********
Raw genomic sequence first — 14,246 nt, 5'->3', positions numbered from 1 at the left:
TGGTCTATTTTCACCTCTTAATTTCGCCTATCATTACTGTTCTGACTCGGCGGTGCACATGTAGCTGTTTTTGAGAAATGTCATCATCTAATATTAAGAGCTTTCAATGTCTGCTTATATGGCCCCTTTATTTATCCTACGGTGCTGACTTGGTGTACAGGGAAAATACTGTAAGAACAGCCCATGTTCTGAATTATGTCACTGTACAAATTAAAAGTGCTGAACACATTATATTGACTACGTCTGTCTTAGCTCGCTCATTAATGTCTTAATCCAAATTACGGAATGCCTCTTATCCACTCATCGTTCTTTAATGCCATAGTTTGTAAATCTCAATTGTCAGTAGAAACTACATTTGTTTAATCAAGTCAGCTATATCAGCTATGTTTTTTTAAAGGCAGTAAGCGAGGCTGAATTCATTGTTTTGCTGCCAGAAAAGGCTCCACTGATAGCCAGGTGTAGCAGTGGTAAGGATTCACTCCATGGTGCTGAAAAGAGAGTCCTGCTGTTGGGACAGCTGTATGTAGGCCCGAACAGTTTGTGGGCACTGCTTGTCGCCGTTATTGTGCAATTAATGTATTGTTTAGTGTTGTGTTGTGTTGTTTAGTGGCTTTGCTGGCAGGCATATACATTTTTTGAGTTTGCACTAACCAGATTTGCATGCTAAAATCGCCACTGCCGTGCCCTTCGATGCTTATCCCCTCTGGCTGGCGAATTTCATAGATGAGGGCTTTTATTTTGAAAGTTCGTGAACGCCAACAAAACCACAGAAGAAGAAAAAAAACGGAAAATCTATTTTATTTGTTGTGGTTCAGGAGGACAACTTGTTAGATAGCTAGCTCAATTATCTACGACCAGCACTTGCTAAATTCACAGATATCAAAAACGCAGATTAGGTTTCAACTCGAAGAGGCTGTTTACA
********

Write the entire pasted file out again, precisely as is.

Raw genomic sequence first — 14,246 nt, 5'->3', positions numbered from 1 at the left:
TGGTCTATTTTCACCTCTTAATTTCGCCTATCATTACTGTTCTGACTCGGCGGTGCACATGTAGCTGTTTTTGAGAAATGTCATCATCTAATATTAAGAGCTTTCAATGTCTGCTTATATGGCCCCTTTATTTATCCTACGGTGCTGACTTGGTGTACAGGGAAAATACTGTAAGAACAGCCCATGTTCTGAATTATGTCACTGTACAAATTAAAAGTGCTGAACACATTATATTGACTACGTCTGTCTTAGCTCGCTCATTAATGTCTTAATCCAAATTACGGAATGCCTCTTATCCACTCATCGTTCTTTAATGCCATAGTTTGTAAATCTCAATTGTCAGTAGAAACTACATTTGTTTAATCAAGTCAGCTATATCAGCTATGTTTTTTTAAAGGCAGTAAGCGAGGCTGAATTCATTGTTTTGCTGCCAGAAAAGGCTCCACTGATAGCCAGGTGTAGCAGTGGTAAGGATTCACTCCATGGTGCTGAAAAGAGAGTCCTGCTGTTGGGACAGCTGTATGTAGGCCCGAACAGTTTGTGGGCACTGCTTGTCGCCGTTATTGTGCAATTAATGTATTGTTTAGTGTTGTGTTGTGTTGTTTAGTGGCTTTGCTGGCAGGCATATACATTTTTTGAGTTTGCACTAACCAGATTTGCATGCTAAAATCGCCACTGCCGTGCCCTTCGATGCTTATCCCCTCTGGCTGGCGAATTTCATAGATGAGGGCTTTTATTTTGAAAGTTCGTGAACGCCAACAAAACCACAGAAGAAGAAAAAAAACGGAAAATCTATTTTATTTGTTGTGGTTCAGGAGGACAACTTGTTAGATAGCTAGCTCAATTATCTACGACCAGCACTTGCTAAATTCACAGATATCAAAAACGCAGATTAGGTTTCAACTCGAAGAGGCTGTTTACA